People are increasingly changing careers several times throughout their lives, both to pursue passions and advancement and to deal with life’s unexpected turns in health and family, according to new survey and other research from AARP.
Greater longevity is changing the way we learn, earn, connect, and live. With longer, healthier lives, many want and need to work longer, and given the changing nature of work, career trajectories are changing as well. Gone are the days of our parents and grandparents, when everyone expected to live a three-stage life: Invest in education, work hard, and then retire. Instead, people of all ages are navigating a nonlinear, multistage life experience.
Research abounds on how often workers change jobs, but recareering is a different, bolder move. Careers are lifelong occupations that allow an individual to grow professionally and advance within the hierarchy of a company or industry. Most workers (78%) will change careers at least once in their lives, according to the AARP survey.
As media outlets have often noted, workers across many industries change jobs many times. Quitting one job and accepting another is common, just part of bringing home a paycheck. Workers change careers less frequently, however, and the person changing careers usually intends to advance in the new career.
Understanding why and how often people change careers gives greater insight into our workforce and changing economy, especially as the population ages. The centuries-old pattern — to work at the same job or profession right up to retirement — has become obsolete.
Switching More Than Once
Results from the national survey found that workers undergo their first career change at the mean age of just 31 years old, but many workers experienced additional changes. At an average age of 36, a quarter of people changed careers a second time. Going back to school and learning new skills were the most frequently cited reasons for these early career evolutions, as young workers find more stable career paths.
While a third (15%) and fourth (6%) career change are less common, many people nevertheless continue to learn new skills or hone existing ones, either for career advancement or change.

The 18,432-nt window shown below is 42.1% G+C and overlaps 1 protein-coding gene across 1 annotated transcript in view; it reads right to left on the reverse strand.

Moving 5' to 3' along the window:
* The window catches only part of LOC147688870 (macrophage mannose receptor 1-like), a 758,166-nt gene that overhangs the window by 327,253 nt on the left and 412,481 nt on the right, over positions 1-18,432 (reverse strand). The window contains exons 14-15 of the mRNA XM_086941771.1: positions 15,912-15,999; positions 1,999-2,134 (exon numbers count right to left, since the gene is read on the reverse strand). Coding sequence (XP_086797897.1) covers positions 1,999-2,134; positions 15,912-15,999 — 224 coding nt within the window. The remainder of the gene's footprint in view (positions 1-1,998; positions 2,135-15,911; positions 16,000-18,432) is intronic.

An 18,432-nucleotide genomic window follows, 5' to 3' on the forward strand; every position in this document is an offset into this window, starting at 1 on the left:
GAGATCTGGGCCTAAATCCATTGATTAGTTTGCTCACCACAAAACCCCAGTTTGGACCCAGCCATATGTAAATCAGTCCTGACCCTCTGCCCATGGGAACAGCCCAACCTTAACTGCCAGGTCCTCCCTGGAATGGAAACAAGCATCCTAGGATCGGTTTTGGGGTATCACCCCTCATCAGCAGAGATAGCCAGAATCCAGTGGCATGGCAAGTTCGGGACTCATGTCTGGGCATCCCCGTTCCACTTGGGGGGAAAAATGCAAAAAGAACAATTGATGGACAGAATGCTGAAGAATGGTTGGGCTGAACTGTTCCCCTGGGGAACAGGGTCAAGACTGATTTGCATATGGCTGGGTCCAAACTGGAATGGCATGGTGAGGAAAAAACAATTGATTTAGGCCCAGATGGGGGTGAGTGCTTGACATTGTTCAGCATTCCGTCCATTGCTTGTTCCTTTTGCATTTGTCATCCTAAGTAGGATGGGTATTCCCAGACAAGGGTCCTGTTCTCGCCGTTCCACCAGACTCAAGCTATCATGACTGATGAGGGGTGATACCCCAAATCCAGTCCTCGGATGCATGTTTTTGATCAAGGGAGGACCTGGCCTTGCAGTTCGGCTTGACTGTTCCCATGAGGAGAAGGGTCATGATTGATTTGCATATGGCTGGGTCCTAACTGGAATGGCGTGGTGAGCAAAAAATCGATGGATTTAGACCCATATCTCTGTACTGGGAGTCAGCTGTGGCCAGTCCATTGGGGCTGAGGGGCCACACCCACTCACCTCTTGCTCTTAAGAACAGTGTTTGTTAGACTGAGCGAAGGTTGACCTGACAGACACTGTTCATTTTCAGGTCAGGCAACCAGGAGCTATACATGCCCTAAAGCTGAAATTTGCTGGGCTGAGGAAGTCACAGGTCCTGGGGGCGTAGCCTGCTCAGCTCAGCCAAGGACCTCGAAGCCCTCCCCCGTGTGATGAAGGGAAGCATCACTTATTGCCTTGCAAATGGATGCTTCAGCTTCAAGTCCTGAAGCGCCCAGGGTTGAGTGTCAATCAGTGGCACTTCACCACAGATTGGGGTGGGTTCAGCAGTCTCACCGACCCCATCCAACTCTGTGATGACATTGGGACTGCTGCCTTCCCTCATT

AARP found various motivations for recareering. Nearly a quarter of respondents (23%) said a need for more money propelled them to find a new career. Dissatisfaction (20%), layoffs (17%), moving to a new location (11%), and health (9%) rounded out the top five reasons for making the leap to a new career.
Along with gaining skills and education to seek new career paths, people change careers to maximize their earnings and status. Some people also switch to get greater flexibility in their work schedules. During the in-depth interviews, researchers found workers with histories of seeking higher pay as well as pursuing unique and complex career paths that offered greater fulfillment, purpose, and challenges in their work lives. These career goals become increasingly likely as people live longer, healthier lives.
Interview participants also shared career narratives filled with life’s unexpected twists and turns. Divorce, illness, layoffs, and workplace conflict all fueled unplanned career changes. And as some people aged and grew as individuals, they discovered new passions and switched fields to pursue a greater sense of satisfaction.
Age factors into the recareering equation as well, researchers found, not only in the context of delayed retirement or postretirement lives but also in the recasting of careers in earlier and various life stages. Respondents ages 35–54 were willing to jump careers without much concern about instability or risk, while respondents ages 55–74 stayed with a position or a career until retirement. In many cases, these older workers found postretirement careers more in line with a particular passion.
To examine these questions, AARP collected data from three sources. First, to understand how adults define what a career change means to them, AARP fielded a national survey in November 2018 among 2,632 adults ages 35 and over who have worked 35+ hours per week and have changed full-time jobs at least once. Second, AARP conducted a series of in-depth interviews in November 2018 among adults ages 35 and older to explore the reasons people changed careers. To validate the findings from the in-depth interviews, a smaller-scale omnibus survey was fielded in January 2020 among 978 adults ages 35 and older who have worked 35+ hours per week and have changed full-time jobs at least once.
Choi-Allum, Lona. Career Journeys of Adults 35 and Older. Washington, DC: AARP Research, April 2020. https://doi.org/10.26419/res.00304.001
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